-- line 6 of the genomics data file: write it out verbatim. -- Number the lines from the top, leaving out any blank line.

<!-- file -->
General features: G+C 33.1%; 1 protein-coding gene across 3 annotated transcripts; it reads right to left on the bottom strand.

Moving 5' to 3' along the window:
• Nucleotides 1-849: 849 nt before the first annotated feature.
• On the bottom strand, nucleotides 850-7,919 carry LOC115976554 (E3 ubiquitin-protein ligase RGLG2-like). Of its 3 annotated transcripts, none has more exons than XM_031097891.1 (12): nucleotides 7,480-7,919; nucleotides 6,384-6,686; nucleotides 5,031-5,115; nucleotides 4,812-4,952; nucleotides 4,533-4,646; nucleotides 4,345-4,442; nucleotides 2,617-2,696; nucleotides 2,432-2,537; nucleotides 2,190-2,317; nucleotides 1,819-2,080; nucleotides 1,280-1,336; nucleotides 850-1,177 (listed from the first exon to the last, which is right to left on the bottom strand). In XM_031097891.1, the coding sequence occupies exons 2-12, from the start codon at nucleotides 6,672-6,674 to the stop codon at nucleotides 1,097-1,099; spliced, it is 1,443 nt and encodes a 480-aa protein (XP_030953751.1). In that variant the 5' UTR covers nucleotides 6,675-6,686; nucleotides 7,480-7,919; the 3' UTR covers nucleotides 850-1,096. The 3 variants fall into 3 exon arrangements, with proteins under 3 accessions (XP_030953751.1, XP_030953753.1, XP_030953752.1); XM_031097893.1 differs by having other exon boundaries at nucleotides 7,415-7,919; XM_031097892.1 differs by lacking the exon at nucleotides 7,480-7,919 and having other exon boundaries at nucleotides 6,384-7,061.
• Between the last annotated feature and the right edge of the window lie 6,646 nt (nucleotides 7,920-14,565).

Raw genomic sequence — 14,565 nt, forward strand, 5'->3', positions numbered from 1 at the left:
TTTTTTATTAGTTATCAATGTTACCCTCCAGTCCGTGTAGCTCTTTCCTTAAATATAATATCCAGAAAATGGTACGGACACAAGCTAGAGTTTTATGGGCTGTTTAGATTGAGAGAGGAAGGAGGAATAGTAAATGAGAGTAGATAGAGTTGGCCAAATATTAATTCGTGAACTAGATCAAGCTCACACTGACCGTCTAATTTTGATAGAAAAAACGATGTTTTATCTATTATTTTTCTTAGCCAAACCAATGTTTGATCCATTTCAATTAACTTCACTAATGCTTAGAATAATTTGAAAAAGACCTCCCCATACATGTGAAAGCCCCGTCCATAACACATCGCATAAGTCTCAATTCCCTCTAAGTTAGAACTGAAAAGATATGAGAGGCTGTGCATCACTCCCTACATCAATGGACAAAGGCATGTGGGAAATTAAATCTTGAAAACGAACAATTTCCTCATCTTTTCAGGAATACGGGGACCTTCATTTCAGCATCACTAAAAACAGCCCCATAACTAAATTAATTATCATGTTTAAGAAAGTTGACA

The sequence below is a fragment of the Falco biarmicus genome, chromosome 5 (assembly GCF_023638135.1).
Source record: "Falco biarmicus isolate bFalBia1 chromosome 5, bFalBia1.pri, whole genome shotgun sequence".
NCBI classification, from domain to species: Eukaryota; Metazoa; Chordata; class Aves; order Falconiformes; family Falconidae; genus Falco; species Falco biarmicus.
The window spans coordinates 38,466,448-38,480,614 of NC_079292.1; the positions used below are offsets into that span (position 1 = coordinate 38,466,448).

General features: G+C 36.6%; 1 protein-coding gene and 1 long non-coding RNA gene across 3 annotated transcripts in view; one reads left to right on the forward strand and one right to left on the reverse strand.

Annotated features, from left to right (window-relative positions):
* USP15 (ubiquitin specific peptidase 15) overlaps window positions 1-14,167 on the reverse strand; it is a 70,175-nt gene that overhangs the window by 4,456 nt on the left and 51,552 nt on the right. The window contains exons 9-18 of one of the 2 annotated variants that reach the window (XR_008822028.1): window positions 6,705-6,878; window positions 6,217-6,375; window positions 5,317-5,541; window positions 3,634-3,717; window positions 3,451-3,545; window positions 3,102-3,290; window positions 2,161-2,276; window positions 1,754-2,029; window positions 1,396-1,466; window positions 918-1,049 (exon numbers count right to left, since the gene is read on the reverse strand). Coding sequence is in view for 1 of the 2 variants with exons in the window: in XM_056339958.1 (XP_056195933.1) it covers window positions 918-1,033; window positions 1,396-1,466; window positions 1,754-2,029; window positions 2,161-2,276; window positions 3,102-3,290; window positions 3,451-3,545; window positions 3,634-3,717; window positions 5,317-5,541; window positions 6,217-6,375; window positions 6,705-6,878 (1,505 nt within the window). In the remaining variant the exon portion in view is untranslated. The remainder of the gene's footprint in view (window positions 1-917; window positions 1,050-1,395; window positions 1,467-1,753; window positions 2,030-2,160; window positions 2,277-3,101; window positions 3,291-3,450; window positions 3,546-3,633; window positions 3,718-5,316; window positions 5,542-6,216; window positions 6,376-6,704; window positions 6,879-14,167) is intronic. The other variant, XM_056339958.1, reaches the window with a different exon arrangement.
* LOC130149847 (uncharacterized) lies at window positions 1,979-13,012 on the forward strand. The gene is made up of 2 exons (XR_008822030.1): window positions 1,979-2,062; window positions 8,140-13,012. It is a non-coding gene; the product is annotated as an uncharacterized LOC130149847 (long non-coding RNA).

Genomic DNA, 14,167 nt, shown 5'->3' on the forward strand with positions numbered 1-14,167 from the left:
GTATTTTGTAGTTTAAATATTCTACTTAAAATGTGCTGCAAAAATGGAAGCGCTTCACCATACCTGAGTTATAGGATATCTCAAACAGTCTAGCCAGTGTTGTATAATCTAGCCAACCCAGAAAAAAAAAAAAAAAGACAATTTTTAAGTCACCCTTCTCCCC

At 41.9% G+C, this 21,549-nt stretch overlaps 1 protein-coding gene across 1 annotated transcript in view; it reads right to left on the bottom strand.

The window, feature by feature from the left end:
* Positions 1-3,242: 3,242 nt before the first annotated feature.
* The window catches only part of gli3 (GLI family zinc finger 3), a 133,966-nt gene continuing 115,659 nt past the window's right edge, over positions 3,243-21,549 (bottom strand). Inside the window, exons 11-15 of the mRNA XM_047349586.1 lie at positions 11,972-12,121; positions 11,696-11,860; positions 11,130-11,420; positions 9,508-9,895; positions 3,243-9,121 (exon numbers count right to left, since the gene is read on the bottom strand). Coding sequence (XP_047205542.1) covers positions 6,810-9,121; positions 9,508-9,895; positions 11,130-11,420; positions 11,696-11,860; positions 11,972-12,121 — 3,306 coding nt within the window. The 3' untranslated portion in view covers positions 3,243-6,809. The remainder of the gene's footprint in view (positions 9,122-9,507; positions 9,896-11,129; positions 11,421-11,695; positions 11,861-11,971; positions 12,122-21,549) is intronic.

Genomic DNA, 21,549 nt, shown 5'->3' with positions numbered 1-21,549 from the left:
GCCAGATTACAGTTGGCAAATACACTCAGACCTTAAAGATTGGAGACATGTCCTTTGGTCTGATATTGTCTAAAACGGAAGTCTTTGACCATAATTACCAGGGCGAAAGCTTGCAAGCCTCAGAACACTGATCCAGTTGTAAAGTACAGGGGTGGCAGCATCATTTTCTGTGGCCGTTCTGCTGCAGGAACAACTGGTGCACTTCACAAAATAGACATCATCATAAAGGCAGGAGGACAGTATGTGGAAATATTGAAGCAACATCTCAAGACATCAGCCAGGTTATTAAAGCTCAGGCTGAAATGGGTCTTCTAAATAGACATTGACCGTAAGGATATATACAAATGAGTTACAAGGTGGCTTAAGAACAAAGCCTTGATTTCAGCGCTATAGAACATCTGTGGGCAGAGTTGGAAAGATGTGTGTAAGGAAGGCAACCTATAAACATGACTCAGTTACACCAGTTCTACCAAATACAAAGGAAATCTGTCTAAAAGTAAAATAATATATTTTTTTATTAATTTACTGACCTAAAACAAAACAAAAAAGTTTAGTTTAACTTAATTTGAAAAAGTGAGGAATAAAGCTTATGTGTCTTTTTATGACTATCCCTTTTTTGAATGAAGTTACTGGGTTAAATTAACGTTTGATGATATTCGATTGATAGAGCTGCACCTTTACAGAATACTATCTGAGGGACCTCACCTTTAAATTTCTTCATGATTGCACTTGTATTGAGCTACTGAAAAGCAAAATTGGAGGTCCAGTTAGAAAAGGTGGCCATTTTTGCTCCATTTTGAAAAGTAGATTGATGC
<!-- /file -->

Raw genomic sequence — 14,565 nt, forward strand, 5'->3', positions numbered from 1 at the left: